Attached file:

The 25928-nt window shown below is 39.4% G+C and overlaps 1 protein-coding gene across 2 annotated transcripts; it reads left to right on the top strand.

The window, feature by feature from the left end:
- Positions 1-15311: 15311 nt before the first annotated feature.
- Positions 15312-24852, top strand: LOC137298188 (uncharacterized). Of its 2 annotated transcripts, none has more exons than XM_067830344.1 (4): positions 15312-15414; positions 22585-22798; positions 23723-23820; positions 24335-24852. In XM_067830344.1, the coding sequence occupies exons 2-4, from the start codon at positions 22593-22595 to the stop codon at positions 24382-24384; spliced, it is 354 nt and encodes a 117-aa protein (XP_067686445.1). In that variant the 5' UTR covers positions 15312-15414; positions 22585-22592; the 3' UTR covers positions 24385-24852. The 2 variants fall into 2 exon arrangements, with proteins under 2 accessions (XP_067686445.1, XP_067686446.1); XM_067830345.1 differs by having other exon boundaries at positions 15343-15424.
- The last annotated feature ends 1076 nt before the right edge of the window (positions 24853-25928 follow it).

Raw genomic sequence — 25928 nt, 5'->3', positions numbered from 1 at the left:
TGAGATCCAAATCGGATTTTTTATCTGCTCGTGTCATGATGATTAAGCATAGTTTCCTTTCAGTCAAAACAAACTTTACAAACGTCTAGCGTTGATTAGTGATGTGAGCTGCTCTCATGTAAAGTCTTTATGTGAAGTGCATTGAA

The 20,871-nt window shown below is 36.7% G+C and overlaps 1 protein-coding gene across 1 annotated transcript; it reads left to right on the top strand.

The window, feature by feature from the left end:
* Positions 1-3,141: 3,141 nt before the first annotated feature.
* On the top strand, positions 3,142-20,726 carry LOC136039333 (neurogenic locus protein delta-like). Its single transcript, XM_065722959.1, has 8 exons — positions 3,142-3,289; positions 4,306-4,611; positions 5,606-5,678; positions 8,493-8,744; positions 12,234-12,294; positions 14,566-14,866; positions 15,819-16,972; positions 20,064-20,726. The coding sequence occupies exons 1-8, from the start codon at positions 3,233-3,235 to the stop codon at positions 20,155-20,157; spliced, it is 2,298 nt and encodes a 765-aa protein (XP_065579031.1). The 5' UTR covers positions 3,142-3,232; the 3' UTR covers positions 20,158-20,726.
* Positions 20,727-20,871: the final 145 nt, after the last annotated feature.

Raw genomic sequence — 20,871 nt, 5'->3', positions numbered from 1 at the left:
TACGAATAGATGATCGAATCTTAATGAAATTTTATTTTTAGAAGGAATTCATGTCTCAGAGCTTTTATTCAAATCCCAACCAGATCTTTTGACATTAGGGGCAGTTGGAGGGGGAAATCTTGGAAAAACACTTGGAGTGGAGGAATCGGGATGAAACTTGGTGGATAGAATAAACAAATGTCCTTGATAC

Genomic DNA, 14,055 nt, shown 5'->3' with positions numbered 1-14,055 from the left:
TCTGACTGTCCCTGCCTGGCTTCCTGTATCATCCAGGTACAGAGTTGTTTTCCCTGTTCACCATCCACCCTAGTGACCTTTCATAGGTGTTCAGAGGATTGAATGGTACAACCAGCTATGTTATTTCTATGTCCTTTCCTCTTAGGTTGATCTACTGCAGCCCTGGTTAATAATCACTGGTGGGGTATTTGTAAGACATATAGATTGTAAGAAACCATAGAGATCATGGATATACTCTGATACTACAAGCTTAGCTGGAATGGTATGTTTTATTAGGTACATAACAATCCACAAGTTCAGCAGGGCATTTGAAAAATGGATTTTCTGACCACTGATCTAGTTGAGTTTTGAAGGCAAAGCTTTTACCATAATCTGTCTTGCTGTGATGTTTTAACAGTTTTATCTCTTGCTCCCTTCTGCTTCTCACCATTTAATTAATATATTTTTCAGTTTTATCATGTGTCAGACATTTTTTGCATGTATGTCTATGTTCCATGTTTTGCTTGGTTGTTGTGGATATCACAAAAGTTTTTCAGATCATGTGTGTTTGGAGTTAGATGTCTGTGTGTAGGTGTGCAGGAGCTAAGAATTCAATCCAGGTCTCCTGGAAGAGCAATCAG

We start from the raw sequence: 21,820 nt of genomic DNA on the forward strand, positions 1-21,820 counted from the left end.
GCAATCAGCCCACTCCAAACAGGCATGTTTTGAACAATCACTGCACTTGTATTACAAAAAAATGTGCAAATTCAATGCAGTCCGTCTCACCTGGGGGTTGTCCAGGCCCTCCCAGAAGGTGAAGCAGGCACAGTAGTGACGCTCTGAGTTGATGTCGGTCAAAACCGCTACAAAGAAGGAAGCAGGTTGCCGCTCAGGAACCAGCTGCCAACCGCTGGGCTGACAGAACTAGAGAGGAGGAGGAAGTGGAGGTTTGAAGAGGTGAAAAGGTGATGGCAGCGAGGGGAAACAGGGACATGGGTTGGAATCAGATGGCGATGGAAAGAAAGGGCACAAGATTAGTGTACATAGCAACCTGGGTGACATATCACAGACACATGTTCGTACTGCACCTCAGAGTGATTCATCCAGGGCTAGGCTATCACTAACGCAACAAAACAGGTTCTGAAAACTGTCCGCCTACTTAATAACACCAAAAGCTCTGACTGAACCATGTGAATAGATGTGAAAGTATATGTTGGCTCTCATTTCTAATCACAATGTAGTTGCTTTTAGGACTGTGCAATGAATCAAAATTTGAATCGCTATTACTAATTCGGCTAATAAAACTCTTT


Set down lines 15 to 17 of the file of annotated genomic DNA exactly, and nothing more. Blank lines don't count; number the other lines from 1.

Genomic DNA, 14,055 nt, shown 5'->3' with positions numbered 1-14,055 from the left:
TCTGACTGTCCCTGCCTGGCTTCCTGTATCATCCAGGTACAGAGTTGTTTTCCCTGTTCACCATCCACCCTAGTGACCTTTCATAGGTGTTCAGAGGATTGAATGGTACAACCAGCTATGTTATTTCTATGTCCTTTCCTCTTAGGTTGATCTACTGCAGCCCTGGTTAATAATCACTGGTGGGGTATTTGTAAGACATATAGATTGTAAGAAACCATAGAGATCATGGATATACTCTGATACTACAAGCTTAGCTGGAATGGTATGTTTTATTAGGTACATAACAATCCACAAGTTCAGCAGGGCATTTGAAAAATGGATTTTCTGACCACTGATCTAGTTGAGTTTTGAAGGCAAAGCTTTTACCATAATCTGTCTTGCTGTGATGTTTTAACAGTTTTATCTCTTGCTCCCTTCTGCTTCTCACCATTTAATTAATATATTTTTCAGTTTTATCATGTGTCAGACATTTTTTGCATGTATGTCTATGTTCCATGTTTTGCTTGGTTGTTGTGGATATCACAAAAGTTTTTCAGATCATGTGTGTTTGGAGTTAGATGTCTGTGTGTAGGTGTGCAGGAGCTAAGAATTCAATCCAGGTCTCCTGGAAGAGCAATCAG

We start from the raw sequence: 21,820 nt of genomic DNA on the forward strand, positions 1-21,820 counted from the left end.